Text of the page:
Spatial patterns of Organic Matter content in the surface soil of the salt marshes of the Venice Lagoon (Italy)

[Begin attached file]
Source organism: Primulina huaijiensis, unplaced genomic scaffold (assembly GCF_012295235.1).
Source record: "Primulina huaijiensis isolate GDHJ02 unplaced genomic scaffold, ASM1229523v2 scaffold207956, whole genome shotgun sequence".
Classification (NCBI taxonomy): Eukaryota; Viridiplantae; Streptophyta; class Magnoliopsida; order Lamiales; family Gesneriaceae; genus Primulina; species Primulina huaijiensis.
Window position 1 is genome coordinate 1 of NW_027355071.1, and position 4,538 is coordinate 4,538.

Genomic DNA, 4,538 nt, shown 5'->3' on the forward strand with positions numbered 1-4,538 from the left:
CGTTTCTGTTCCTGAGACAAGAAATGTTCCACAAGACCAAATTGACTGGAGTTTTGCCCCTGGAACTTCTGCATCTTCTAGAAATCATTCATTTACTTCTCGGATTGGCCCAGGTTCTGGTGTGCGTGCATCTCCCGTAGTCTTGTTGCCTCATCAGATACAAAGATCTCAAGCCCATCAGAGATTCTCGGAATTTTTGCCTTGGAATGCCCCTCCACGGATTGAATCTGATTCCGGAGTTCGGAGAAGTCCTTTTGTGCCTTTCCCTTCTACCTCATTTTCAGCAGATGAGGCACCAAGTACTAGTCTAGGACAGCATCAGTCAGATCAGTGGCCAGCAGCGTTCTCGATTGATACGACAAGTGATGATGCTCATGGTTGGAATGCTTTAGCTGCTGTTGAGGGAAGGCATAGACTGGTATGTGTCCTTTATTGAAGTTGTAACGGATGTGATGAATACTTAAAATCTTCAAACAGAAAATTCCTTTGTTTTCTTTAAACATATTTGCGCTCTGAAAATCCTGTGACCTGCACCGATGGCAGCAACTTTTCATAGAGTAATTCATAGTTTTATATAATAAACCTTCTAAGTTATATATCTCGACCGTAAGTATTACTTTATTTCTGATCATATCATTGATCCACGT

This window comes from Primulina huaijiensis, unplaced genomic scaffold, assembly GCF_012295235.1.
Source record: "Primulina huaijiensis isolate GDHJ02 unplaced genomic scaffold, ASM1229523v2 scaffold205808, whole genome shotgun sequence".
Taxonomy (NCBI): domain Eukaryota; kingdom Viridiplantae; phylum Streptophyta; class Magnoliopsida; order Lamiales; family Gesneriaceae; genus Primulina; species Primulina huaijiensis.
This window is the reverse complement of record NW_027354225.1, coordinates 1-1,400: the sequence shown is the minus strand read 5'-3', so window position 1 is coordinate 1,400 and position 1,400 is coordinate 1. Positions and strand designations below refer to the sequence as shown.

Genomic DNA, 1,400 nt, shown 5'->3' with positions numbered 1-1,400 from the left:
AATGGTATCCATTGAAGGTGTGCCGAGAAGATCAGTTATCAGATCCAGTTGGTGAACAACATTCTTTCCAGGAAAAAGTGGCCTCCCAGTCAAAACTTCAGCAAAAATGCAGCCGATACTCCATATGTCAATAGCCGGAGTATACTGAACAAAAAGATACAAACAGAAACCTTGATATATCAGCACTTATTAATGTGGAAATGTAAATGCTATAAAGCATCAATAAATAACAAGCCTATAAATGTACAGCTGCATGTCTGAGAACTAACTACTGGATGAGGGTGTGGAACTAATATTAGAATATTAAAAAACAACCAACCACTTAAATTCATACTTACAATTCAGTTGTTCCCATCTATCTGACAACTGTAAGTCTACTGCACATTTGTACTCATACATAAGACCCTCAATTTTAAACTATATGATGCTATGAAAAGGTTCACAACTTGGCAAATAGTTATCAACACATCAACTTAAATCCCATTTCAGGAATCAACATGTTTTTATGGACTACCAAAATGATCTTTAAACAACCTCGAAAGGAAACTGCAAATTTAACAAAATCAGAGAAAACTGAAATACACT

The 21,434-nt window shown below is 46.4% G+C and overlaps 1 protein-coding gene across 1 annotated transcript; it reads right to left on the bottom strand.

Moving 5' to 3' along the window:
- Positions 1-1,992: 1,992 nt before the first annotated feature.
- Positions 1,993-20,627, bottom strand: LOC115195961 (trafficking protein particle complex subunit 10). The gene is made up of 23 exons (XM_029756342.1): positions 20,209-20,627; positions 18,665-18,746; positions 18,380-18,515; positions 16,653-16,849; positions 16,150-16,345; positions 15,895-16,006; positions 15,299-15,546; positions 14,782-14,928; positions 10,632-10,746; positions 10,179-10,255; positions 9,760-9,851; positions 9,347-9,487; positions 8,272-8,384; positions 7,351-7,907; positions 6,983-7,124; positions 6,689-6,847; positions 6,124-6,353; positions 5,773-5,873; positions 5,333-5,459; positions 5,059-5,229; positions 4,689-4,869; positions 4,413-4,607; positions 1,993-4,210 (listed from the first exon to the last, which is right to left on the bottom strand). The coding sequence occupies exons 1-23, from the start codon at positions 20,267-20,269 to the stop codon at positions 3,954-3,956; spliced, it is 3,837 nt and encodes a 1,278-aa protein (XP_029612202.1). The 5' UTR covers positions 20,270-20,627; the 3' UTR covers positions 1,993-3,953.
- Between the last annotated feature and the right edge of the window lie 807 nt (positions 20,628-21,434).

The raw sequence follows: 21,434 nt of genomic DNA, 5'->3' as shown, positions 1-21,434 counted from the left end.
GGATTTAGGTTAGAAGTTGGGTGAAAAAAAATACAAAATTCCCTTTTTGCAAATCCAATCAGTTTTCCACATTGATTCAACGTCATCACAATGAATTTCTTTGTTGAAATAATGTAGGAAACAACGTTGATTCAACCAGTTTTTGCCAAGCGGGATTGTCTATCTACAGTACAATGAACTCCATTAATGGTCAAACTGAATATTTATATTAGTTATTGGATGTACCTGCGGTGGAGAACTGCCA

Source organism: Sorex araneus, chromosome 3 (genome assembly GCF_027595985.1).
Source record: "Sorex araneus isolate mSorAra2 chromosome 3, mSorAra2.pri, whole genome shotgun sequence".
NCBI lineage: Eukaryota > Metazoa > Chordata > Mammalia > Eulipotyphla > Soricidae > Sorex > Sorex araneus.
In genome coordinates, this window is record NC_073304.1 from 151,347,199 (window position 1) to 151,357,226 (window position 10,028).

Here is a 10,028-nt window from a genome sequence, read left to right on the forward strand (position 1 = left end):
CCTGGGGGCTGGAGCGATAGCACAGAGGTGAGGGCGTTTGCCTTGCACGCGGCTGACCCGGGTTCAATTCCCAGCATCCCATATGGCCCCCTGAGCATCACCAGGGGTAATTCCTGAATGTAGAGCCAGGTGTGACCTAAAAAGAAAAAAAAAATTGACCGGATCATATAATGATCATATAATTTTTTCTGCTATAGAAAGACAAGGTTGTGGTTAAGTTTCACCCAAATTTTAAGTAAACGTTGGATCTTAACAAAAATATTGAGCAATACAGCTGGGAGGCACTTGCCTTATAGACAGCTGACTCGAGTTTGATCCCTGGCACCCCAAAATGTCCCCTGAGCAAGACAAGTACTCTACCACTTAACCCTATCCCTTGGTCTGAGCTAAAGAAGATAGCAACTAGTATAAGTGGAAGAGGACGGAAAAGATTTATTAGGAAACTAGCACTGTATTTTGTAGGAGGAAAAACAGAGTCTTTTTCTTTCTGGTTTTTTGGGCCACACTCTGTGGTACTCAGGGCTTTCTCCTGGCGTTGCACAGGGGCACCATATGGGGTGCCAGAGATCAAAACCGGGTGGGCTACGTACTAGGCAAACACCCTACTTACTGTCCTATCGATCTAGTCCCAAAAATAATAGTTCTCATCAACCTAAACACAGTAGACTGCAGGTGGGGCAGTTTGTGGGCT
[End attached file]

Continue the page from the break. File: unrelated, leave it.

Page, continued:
Abstract. Salt marshes are crucial eco-geomorphic features of tidal environments as they provide numerous important ecological functions and deliver a wide range of ecosystem services that contribute to human well-being. Being controlled by the interplay between hydrodynamics, geomorphology and vegetation, the deposition of both organic matter (OM) and inorganic sediments drives salt-marsh vertical accretion. This allows marshes to keep pace with relative sea-level rise, and likewise capture and store carbon, making them valuable allies in climate mitigation strategies. Thus, Soil Organic Matter (SOM), i.e. the organic component of the soil, plays a key role within salt-marsh environments, directly contributing to soil formation and supporting carbon storage. This study aims at inspecting spatial patterns of OM in surface salt-marsh soils, providing further insights into the physical and biological factors driving OM dynamics, affecting salt-marsh survival and carbon sink potential. Our results reveal two scales of variations in sedimentary OM content in salt-marsh soils. At the marsh scale OM variability is influenced by the interplay between surface elevation and changes in sediment supply linked with the distance from tidal channels. At the system scale, OM content distribution is dominated by the gradient generated by marine and fluvial influence. Variations in inorganic and organic inputs, both autochthonous and allochthonous, sediment grain size, and preservation conditions may explain the observed variations in SOM. Our results highlight marsh importance as carbon sink environments, furthermore emphasizing that environmental conditions within a tidal system may generate strongly variable and site-specific carbon accumulation patterns, enhancing blue carbon assessment complexity.
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